“Theoretically, education is the avenue for upward mobility for intelligent members of lower strata. But, in reality, education operates a gate-keeping system of certification and credentialing, which keeps the structural relations of inequality in place. P.161. Ngā pepa a Ranginui Walker. 1996”*
Today was odd, almost absurd.
To begin with I should point out that I am, whether I like it or not, the product of imperfect, imperialist, white male privilege. Here in New Zealand I am Pākehā and to myself I am Welsh. Most recently I embarked on a journey to reconcile my relationship with Māori and Te Tiriti as part of my voyage toward a fairer world. I make mistakes, failing through ignorance and cowardice at times, but I will keep trying. Here’s me trying, and falling into a very strange scene.
Being amongst the senior staff at Ivory Towers Inc. I’m expected to make contributions at things like academic boards. Today was one of those days. I’m sat in the meeting with 12-15 others, only a handful of us were under 40, one wasn’t Pākehā and our only Māori member of staff wasn’t there. About halfway through the meeting we have a bit of a moment. In the course of an audit it becomes clear we haven’t been particularly explicit in meeting our own goals of including Mātauranga Māori in our teaching programme. There’s a bit of ducking and weaving, more than a bit of pass the hot potato (kumara?). The conversation moves to a side-line of no instrumental action addressing the issue; at which point, I and one other grey fella get a bit uncomfortable. We argue for what we think/believe is the correct approach, deliberate documented actions that create accountability in our world view. This ends with a passionate but barely comprehensible outburst from me on disenfranchisement. But wait! Wind that back a moment………. The absurdity is two old male Pākehā arguing for what they think Māori need.
How we got to this point is for later, but few of points need to be made here;
- It shouldn’t be necessary for two Pākehā to be making best guesses for Māori.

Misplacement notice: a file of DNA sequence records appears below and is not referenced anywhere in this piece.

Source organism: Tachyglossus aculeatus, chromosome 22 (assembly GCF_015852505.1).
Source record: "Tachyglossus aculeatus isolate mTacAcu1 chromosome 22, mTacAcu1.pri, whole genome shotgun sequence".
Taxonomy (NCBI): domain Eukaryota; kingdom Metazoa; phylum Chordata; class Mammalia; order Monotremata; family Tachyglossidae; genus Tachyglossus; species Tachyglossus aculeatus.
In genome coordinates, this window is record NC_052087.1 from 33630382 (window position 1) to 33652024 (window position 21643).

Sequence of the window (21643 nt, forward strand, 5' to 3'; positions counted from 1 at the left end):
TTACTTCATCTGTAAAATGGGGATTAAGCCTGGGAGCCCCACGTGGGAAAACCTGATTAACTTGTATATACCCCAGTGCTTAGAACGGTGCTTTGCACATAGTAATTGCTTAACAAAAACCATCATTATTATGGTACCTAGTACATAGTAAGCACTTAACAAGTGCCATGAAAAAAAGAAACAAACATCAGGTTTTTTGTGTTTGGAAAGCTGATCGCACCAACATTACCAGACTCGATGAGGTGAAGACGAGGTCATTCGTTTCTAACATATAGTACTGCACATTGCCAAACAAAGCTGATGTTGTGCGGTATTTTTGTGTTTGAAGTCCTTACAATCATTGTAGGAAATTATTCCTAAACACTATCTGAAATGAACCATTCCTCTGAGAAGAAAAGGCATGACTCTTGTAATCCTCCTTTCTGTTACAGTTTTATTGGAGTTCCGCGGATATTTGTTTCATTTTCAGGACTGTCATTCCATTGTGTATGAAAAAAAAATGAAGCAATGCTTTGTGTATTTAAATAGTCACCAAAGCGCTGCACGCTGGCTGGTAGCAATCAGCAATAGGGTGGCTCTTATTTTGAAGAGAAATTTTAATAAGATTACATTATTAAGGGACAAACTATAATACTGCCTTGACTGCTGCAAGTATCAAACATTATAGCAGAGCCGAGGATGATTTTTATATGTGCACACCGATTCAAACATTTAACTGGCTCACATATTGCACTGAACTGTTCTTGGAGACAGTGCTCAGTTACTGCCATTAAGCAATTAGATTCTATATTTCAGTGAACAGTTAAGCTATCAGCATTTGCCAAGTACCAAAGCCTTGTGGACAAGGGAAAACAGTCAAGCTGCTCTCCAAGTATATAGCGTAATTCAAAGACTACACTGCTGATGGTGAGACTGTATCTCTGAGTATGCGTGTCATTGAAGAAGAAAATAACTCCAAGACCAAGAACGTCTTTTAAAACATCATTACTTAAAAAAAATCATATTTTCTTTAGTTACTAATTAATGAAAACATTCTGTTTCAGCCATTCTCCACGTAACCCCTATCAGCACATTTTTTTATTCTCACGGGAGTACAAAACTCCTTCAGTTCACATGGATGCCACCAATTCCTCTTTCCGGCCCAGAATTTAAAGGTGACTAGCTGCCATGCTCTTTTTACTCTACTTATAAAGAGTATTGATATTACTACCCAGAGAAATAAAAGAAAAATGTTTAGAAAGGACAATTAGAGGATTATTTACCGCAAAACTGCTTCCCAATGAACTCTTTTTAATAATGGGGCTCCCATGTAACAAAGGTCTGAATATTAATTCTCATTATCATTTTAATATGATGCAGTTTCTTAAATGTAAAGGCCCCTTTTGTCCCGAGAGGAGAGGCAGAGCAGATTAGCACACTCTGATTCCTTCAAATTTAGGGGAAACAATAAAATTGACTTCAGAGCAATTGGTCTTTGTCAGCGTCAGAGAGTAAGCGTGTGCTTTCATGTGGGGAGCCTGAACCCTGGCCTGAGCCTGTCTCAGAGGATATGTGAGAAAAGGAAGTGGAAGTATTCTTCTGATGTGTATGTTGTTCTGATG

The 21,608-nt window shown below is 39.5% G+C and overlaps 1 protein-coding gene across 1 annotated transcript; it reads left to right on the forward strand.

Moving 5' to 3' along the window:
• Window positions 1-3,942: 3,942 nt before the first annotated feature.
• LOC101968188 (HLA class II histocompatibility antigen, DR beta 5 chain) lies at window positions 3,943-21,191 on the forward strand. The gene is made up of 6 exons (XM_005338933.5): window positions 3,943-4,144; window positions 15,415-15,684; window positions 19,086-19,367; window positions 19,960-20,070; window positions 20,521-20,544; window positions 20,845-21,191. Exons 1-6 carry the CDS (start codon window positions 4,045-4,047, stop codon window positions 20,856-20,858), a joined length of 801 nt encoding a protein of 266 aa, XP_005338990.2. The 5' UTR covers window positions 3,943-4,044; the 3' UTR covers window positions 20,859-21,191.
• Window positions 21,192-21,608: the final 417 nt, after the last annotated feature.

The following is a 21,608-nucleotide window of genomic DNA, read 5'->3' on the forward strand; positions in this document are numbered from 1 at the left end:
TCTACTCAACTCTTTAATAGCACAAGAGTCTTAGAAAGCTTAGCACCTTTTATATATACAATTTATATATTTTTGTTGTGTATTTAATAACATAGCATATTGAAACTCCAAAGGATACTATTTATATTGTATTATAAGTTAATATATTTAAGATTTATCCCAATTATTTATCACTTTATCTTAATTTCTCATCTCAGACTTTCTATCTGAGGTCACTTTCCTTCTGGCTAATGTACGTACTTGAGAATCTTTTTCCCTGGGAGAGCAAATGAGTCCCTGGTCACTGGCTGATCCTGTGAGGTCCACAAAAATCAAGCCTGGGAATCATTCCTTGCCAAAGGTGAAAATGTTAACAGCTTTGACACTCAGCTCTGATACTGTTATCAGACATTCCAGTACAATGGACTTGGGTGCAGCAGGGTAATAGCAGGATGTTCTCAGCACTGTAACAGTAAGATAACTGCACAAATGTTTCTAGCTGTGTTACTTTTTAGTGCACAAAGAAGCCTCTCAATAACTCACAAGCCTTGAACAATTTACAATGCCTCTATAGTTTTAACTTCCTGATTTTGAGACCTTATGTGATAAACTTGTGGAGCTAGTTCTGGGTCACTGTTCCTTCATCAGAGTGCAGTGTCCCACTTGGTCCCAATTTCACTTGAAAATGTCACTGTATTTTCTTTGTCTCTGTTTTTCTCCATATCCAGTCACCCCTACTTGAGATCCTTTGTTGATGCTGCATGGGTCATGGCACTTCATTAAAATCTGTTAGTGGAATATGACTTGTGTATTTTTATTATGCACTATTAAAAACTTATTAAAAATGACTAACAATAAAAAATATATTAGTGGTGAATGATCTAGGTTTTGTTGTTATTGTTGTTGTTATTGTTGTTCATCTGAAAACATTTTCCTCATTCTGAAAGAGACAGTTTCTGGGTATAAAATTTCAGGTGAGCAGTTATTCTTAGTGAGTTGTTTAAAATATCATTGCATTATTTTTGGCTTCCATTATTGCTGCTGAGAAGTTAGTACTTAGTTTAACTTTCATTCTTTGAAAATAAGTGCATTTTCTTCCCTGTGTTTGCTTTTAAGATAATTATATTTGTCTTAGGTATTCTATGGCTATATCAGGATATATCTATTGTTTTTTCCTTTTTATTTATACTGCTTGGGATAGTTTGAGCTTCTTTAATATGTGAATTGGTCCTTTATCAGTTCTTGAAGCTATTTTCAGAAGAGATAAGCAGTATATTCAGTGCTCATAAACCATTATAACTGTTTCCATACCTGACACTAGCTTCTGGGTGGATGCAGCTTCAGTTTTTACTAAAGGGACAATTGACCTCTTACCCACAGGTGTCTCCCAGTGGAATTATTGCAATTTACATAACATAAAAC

- It is not the job of our one Māori member of staff to monitor all cultural stupidity and be the font of all knowledge as required. This is still tokenism.
- While it is a step forward, the answer isn’t in having a different Māori member of staff (however special) come and talk to us for an hour or so in order to help us (maybe) make more appropriate decisions. This solves an immediate problem in a Pākehā way, but it doesn’t build the relationship or culture which is needed.
- The answer I think is to make sure the board has a compulsory seat for Māori (yes I will check). For this to be sustainable we need more Māori staff. Which means enacting policy that deliberately specifies Māori as the first requirement of an appointment. Not just a nice to have. There, I’ve said it, you must pick the one that isn’t a Pākehā subject specialist.
Enacting that final point will be difficult in Universities as they are. Māori with PhD’s are rare, sufficiently rare that we need support the development of our own. This faces a number of institutional as well as cultural obstacles. Initially, we may have to lower the basic level of qualifications required for such a role for example. But I must admit, the idea of sharing in an education that escapes mono-cultural credentialism excites me more than it challenges me these days.
*Special thanks to Karaitiana Taiuru at http://www.taiuru.maori.nz for putting these quotes up on line.